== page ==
charliejuggler (charliejuggler) wrote,
charliejuggler
charliejuggler

Cheapskate thrills

I'm proud to be a cheapskate. Inspired by my dad (who once had to go outside Hamleys, the famous London toyshop, for fresh air after feeling faint at the thought of people spending so much money) I've always looked for bargains, tried to repair things if they still have some use in them, been happy with second-hand and watched what I spend (apart from a few years after university when I lived on a permanent overdraft - a lesson learned eventually after realising the interest I was paying).

It isn't easy being a cheapskate today. From the rapacious entertainment industry, endless reproducing the same content on slightly different media (what exactly *is* BlueRay?) for us to buy, to the electronics sector pushing out ever shinier must-have gadgets, to invented 'shopping holidays' like Black Friday, there's a lot of pressure to Buy Buy Buy. If Primark can sell you a new T-shirt for £2, what's the point of sewing up the hole in the old one? Just click a couple of buttons and the Internet will provide a replacement for anything you've broken. However I'm lucky in that my wife shares my cheapskate nature, so we watch the cost of everything and break out the sewing kit or the superglue where necessary.

Having children opens up new worlds of potential spending. Our NCT antenatal instructor handed out a list of all the equipment that apparently parents would 'need' before their first kid arrived, but then asked the question 'how much of this do you actually need' - it proved to be a lot less. Luckily young children don't actually care, so you can dress them in hand-me-downs, charity shop finds and gifts from generous friends and relatives and they'll often find more amusement in a stick or conker than the latest toy. Alex is very canny about re-selling old clothes and toys at the sales run by the local preschools, which are also a rich source of replacements. Our two are also very fond of charity shops, proudly clutching the £2 slightly battered cuddly animal or a handful of 50p books as they leave. This year's major Christmas present for both was a Thunderbirds Tracy Island, bought from eBay for £30. From the positive reaction to this, I'm pretty sure we're not ruining their childhood through a lack of generosity. If anything, you can get more toys if you don't mind them not being brand new.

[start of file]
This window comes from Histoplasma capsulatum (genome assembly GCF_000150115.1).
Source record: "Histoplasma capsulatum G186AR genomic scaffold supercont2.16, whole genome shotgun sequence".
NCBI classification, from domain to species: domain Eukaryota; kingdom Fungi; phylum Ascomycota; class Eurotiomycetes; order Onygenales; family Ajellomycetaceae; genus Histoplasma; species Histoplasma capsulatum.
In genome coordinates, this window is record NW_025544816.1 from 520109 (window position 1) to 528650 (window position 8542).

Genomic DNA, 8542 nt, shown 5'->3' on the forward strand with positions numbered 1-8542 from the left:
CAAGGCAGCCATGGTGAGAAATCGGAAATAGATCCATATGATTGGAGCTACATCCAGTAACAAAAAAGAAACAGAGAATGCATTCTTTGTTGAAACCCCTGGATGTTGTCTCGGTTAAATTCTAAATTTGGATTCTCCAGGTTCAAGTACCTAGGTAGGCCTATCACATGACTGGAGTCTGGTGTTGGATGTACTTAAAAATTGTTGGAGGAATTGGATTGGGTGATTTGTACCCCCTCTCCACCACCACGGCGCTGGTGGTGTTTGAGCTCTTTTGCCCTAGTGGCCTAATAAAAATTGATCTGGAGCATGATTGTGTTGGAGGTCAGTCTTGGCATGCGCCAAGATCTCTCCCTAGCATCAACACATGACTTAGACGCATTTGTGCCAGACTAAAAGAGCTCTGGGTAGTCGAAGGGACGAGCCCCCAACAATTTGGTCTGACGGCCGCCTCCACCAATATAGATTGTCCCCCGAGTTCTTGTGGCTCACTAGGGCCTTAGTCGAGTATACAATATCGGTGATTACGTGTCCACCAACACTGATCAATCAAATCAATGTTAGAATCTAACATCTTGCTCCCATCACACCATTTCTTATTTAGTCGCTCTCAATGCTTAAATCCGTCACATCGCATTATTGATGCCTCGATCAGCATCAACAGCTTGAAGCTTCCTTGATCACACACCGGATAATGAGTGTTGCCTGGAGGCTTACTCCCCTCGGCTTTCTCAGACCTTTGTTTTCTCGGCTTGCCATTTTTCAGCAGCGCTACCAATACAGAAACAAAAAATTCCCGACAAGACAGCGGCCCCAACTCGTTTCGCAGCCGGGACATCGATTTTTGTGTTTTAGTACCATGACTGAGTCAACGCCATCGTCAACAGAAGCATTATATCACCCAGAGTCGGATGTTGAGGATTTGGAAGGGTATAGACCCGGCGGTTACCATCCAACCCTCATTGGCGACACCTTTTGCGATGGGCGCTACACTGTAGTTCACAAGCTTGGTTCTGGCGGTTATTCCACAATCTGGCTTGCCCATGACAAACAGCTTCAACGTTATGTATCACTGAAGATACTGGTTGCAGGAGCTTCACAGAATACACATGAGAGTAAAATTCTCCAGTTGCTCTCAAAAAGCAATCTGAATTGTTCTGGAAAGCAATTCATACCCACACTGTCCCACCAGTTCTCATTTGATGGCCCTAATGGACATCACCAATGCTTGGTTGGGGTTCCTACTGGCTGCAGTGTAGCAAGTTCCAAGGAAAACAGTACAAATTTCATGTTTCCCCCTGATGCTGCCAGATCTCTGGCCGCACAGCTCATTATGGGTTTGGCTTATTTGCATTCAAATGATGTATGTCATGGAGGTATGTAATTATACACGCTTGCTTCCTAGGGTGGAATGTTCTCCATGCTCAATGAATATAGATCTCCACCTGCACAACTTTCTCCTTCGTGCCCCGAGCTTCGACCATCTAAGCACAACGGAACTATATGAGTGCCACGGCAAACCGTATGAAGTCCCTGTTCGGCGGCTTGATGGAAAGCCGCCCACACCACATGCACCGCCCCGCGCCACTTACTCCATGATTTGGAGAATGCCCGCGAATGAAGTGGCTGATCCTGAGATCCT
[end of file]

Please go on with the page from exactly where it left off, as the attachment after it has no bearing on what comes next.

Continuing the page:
Although I work in IT we're seriously behind the curve in terms of gadgets. There's nothing from The Cult of Jobs in the house (can't stand their lock-in business model, no matter how shiny their toys), we don't own any tablets and we don't play videogames. Much of the television we watch is recorded from Freeview (it's remarkable how many kids' films you can collect by keeping an eye on the schedules - and even more remarkable how expensive it is to buy Disney films on DVD, even the old ones). Our car is elderly, untidy and was bought mainly because it can carry huge loads of children, camping equipment and building materials, and we'll run it until it's uneconomic to repair. Our bicycles are secondhand and look the part, which has the useful side effect of making them less of a target for Cambridge's many bike thieves.

I don't want to imply that we're poor - although we only have a single income, we're much luckier than many, live in a nice part of the country in a house we (mostly) own and live comfortably. If we're careful, we have enough spare cash for the odd foreign holiday, can fund our own projects (such as building Alex a studio), can eat out occasionally, buy rounds of drinks, feed my addiction to the printed word and Alex's pottery collecting. In a world where Austerity is king, perhaps being a cheapskate is the best strategy.
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